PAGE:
Yes, that’s right! I said vegetable soup. And this is not your traditional tomato-based vegetable soup, which I have no objection to.  This soup is perfectly light, which is what I love so much about it. But don’t worry, this simple delight does not skimp on flavor! It will warm your belly and soul all at the same time! Bonus! You won’t even have to unbutton your jeans, because it’s healthy too!

Because of it’s sweet ingredients and earthy warmth from the bay leaves (I can’t say enough good things about bay leaves!), it will quickly become a family favorite- even for the pickiest of eaters!  Pair this soup with some crunchy croutons on top or crusty French bread on the side, and you have the perfect weeknight meal to heat up these chilly evenings!

Sweet Vegetable Soup

2 Tbs. Butter

3 Medium Carrots, Peeled and Thinly Sliced

2 Parsnips, Peeled and Thinly Sliced

1 Medium Leek, Thinly Sliced

1/2 Cup Frozen Corn

1/3 Cup Frozen Peas

32 oz. Carton of Chicken Stock ( if using broth, add chicken bullion)

2 Bay Leaves

16 oz. of Ditalini Pasta

5 Cups of Water

Salt & Pepper, to Taste


  1. Melt Butter over medium-high heat in a Dutch Oven.  Add carrots and parsnips. Salt and pepper, to taste, and sauté until beginning to soften, about 10 minutes.
  2. Add the leeks. Sauté until golden, about 5 minutes.  Add corn, peas and bay leaves.
  3.  Add the chicken broth, water and more salt and pepper. Cover and bring soup to a boil. Reduce heat t0 simmer and cook for 35 minutes.
  4. Bring soup back to a boil and add pasta. Cook for 8 minutes, stirring occasionally, then turn off the heat. Check seasoning and add salt and pepper, if desired.
  5. Remove bay leaves and serve.


Hope your family enjoys this sweet, simple comfort!

God’s Blessings,

The Humble Homemaker





D.I.Y Welcome Sign


I’ve had these two pieces of wood sitting in my shed for over the past year. They were originally used as bench seats, but the legs were removed. I knew I didn’t want to simply toss them aside, but had debated (multiple times!) as to what purpose they could have. I considered re-making them into bench seats or even mounting them as floating shelves. It was as though they sat dormant, full of potential, but lacking inspiration.  But if there is anything I love in homemaking more than cooking and cleaning, it’s transformation.

I love watching something that many people would deem as junk and transform it into something amazing!  I suppose this concept reminds me of how Christ, in His perfect love, can use something like mere mortal humans, and by His grace, transform us into something beautiful- something anyone else might see as worthless and rather than toss us aside, make us dearly loved sons and daughters.

And the lightbulb was lit. The inspiration was found. I knew then that there was no better use for this piece of wood than a welcome sign- A HUGE welcome sign! It’s a bold statement of our open door policy we have in our home. We truly want people to feel welcomed when they visit our family, in the same way Jesus invites us into His family. “Ask and it will be given you; seek and you will find; knock and the door will be opened  to you.” (Matthew 7:7).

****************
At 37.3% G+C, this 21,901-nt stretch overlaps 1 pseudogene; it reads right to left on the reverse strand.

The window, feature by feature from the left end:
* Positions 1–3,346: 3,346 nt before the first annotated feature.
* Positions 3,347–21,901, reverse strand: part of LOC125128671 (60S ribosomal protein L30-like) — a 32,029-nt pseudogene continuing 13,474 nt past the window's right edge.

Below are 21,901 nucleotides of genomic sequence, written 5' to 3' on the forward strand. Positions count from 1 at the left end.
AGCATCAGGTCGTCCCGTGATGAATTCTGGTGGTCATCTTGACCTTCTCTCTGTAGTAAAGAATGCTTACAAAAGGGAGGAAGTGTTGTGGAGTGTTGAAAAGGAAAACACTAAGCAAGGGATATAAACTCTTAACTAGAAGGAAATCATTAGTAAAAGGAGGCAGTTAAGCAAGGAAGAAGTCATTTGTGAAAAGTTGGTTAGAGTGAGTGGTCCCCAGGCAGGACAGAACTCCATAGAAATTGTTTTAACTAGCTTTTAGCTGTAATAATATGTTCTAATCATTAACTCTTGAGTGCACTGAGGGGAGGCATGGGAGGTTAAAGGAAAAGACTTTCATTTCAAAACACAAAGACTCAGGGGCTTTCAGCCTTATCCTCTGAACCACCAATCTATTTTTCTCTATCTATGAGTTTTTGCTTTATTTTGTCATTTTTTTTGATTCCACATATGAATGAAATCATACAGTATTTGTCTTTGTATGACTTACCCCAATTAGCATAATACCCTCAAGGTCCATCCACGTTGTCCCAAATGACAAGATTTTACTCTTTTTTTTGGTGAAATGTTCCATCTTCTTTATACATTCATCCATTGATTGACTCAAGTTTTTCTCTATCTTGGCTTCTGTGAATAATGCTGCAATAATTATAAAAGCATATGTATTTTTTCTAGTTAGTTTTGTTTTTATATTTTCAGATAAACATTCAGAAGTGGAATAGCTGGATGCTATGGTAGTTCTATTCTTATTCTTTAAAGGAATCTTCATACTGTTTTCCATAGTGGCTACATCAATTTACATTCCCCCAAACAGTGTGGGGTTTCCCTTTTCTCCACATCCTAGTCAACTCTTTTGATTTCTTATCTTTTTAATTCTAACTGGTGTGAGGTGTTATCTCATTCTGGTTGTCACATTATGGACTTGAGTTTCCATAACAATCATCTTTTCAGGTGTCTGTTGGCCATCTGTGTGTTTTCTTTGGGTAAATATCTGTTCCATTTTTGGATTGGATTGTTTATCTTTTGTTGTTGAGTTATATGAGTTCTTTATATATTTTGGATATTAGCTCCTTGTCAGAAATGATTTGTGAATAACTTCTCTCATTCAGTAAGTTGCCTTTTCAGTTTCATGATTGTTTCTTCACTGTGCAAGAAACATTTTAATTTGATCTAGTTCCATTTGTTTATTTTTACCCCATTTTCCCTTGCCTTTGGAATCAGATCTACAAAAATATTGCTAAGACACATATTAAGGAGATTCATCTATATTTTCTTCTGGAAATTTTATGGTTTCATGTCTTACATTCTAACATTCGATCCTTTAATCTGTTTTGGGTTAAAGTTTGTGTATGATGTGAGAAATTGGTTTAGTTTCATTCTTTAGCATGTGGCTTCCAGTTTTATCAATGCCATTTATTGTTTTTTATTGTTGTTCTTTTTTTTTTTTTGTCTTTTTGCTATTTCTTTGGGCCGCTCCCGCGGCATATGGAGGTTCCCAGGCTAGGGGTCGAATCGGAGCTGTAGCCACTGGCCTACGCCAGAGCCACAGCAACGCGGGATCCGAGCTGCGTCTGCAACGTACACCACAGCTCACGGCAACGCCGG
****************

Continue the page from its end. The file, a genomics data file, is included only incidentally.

Like all my home projects, I always strive to maintain a humble budget! It doesn’t take an experienced crafter to grasp the simplicity of this project. Since the sign is pretty self-explanatory and needs no specific directions, I will instead offer you some helpful hints. First, be resourceful! A lot of times when we aspire to embark on a new craft or Pinterest project , we search to find the closest replicable pieces in order to make it look exactly as we see on the internet. DON’T DO THAT! Taking this approach will likely cause you to spend more money, when you may find something usable right in front of you for a more economical price.

I understand not everyone has reclaimed wood in their shed to use at their discretion, however, do not try to just buy your own welcome sign or a perfectly distressed, thick piece of wood at an antique shop that can justify asking double based on the label that it’s “rustic.” Making something rustic isn’t hard at all! It mainly requires just some good ole’ fashioned elbow grease. Look around! It’s easier to find wood than you think. Reclaimed stores, garage sales, old wood furniture pieces not being used. Remember, mine was once a bench seat! Think outside the box of what requires a check out line!

Secondly, price out the letters.  I checked about four different stores, all varying on pricing and size. I purchased the largest letters (that fit the sign) at the most reasonable cost. Since my wood was free and I already had wood glue on hand, the total cost of this project was $34. 83 (which included gray spray paint and wood letters).  I’d say that’s pretty humble, considering other specialty-made signs comparable to the size of my sign were marked anywhere from $50-$150. Another economical suggestion is to paint with letter stencils on the wood, as opposed to using wood letters. Of course you could add distressed paint on the wood, paint a beautiful design around the letters or add a rustic straw bow at the top of the sign, but I chose to keep it simple.

Hope you enjoy this weekend project and happy homemaking!

God’s Blessings,

The Humble Homemaker